It's still in the very preliminary stages, but a small step has been taken towards a potential new or renovated school in Carlyle.
The South East Cornerstone Public School Board has identified a pre-Kindergarten to Grade 12 school in Carlyle as one of the top three major capital priorities to be submitted to the Ministry of Education for their consideration. The others are the Weyburn Junior High and Souris School, which is also in Weyburn.
South East Cornerstone director of education Lynn Little said it's premature to make predictions on timelines.
“The Ministry requested our top three capital priorities that we would have over the coming years, so we've done some initial work, but very preliminary work,” said Little.
Criteria for a new education complex in Carlyle would include utilization, the current condition of the structure, existing partnerships and more. The ministry will also weigh it against building needs and submissions from other school divisions.
The Carlyle Elementary School had 242 students, as of June 30. The Gordon F. Kells High School boasted 188 pupils. Total enrollment between the two was 430.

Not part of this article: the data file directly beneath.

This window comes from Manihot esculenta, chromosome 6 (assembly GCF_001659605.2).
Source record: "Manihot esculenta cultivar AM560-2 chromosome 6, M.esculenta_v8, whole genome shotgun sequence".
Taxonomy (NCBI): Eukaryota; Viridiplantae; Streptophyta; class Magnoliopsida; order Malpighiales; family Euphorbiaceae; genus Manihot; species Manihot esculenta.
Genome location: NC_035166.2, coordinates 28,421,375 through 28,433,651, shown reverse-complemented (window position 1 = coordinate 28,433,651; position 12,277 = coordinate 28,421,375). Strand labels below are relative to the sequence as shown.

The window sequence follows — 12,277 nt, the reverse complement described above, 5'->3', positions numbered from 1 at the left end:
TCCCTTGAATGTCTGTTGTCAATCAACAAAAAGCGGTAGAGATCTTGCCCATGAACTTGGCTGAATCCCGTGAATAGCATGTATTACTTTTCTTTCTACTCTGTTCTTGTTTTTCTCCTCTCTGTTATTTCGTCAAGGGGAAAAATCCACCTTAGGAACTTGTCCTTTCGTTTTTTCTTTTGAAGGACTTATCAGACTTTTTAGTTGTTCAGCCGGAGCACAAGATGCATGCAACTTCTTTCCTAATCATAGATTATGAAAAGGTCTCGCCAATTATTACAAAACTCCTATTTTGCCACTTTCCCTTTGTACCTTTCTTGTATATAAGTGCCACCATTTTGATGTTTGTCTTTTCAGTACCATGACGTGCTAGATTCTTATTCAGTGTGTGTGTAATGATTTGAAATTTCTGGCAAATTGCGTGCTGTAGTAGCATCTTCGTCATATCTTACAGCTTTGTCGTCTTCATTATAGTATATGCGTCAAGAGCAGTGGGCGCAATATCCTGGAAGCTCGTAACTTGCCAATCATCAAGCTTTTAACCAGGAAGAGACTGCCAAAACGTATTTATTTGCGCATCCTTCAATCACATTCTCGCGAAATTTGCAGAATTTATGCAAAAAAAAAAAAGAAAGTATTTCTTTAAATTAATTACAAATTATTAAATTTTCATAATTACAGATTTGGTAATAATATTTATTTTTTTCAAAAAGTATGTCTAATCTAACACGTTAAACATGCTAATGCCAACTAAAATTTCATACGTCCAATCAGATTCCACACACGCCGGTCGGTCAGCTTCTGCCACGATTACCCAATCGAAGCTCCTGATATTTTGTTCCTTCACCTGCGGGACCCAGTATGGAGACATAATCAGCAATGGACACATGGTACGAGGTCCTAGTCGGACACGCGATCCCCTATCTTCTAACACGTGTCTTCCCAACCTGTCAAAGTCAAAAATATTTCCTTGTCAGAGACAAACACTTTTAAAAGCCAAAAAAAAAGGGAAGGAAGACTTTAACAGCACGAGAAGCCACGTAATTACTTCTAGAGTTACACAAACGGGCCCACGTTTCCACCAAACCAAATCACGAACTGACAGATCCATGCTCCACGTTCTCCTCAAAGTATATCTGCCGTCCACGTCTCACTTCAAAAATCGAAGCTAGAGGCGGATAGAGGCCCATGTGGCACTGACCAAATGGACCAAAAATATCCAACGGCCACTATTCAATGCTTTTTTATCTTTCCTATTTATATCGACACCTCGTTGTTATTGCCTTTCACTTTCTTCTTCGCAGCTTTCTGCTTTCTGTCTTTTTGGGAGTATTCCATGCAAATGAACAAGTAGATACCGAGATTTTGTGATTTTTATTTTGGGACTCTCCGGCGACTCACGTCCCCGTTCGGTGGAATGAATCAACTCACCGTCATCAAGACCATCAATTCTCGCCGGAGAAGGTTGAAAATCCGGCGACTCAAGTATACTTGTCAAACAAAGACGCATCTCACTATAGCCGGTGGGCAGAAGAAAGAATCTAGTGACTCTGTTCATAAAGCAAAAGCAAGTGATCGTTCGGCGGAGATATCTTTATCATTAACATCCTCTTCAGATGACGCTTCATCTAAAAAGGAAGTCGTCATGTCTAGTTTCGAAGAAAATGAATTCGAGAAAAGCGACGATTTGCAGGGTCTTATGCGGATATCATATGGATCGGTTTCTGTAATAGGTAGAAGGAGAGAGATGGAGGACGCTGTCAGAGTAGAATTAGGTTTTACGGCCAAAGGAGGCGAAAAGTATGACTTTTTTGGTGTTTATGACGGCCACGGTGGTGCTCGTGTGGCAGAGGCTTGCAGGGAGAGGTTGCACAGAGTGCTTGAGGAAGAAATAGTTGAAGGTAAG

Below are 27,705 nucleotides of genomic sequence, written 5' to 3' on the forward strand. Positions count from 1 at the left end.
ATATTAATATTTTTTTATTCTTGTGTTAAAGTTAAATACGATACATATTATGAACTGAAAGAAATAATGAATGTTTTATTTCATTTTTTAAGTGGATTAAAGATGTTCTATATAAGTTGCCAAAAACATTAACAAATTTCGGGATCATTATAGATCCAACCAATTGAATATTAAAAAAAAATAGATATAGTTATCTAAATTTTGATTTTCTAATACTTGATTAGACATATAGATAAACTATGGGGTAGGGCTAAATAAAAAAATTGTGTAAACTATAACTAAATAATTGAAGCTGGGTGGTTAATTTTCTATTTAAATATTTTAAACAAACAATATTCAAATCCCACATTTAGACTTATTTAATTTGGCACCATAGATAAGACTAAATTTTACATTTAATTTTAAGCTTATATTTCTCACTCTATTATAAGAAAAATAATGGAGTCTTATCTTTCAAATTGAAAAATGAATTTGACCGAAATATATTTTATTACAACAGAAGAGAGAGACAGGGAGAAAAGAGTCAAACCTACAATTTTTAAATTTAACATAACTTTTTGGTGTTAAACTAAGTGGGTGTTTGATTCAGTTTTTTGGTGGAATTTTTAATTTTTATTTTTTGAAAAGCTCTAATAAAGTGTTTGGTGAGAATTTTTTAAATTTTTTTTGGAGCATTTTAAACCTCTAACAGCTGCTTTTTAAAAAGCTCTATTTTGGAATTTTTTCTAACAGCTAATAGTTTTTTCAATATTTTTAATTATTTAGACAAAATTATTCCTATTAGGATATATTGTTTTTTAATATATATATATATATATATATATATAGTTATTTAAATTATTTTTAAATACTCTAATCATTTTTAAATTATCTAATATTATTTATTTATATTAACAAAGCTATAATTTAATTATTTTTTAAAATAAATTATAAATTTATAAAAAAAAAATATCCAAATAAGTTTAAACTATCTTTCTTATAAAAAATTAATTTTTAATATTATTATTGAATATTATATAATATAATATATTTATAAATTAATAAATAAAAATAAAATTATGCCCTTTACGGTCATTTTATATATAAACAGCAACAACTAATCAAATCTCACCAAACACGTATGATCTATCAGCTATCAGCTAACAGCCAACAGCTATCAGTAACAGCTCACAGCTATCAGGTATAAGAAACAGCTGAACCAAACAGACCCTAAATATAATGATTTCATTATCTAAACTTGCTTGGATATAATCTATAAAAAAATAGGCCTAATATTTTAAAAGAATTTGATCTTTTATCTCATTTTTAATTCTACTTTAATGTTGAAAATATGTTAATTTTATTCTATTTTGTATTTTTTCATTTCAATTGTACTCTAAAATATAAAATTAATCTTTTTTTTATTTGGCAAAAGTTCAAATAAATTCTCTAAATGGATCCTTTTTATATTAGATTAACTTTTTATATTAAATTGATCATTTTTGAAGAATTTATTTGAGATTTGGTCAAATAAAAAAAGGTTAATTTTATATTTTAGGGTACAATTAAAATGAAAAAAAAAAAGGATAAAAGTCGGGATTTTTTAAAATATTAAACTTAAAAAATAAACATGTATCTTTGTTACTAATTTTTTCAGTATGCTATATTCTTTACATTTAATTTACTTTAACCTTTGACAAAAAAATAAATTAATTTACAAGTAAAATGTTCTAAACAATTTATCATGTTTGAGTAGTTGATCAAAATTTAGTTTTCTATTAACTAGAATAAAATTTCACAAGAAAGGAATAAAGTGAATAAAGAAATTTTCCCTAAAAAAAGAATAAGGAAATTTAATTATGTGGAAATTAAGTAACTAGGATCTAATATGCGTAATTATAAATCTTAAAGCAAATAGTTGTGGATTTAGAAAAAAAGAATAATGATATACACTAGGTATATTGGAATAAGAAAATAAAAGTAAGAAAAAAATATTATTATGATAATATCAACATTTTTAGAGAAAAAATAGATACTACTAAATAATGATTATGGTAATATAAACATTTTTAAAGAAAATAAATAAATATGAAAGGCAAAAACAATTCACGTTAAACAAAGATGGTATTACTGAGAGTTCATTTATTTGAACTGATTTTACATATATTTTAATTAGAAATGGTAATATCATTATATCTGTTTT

HDH Architects completed a feasibility study for a school in Carlyle in April 2013.
A decision will ultimately be made on whether to build a new school, or to renovate and expand the high school to accommodate all the students.
The elementary school was built in 1958, and has been renovated and expanded several times, the most recent happening in 1982. The high school was constructed in 1969, with an expansion in 1983.
Both schools currently face challenges
According to HDH's feasibility study, the building components at the elementary school are nearing their lifespan, with some areas not meeting current design standards. There isn't a fire sprinkler system. The school is also at capacity, with limitations for expansion. The school's fields are also separated by Souris Street.
As for the high school, there are HVAC restrictions in original 1969 section, the school site is low on the east side and experiencing water ponding, and mechanical and electrical system upgrades are required.
Little noted that Oxbow shifted from having a high school and an elementary school in separate buildings, to having one school for the community in 2011. Carnduff did the same in 2004.
“They both have the gamut of programming in their buildings, and they both have been very successful,” said Little.
As for the other projects, Weyburn Junior High is in the queue for major capital projects in the province, but Carlyle and Souris School are not, Little said. The Weyburn Junior High project would involve renovating the school to make it compliant for a Kindergarten to Grade 6 school; junior high students in Weyburn will eventually attend the Weyburn Comprehensive School.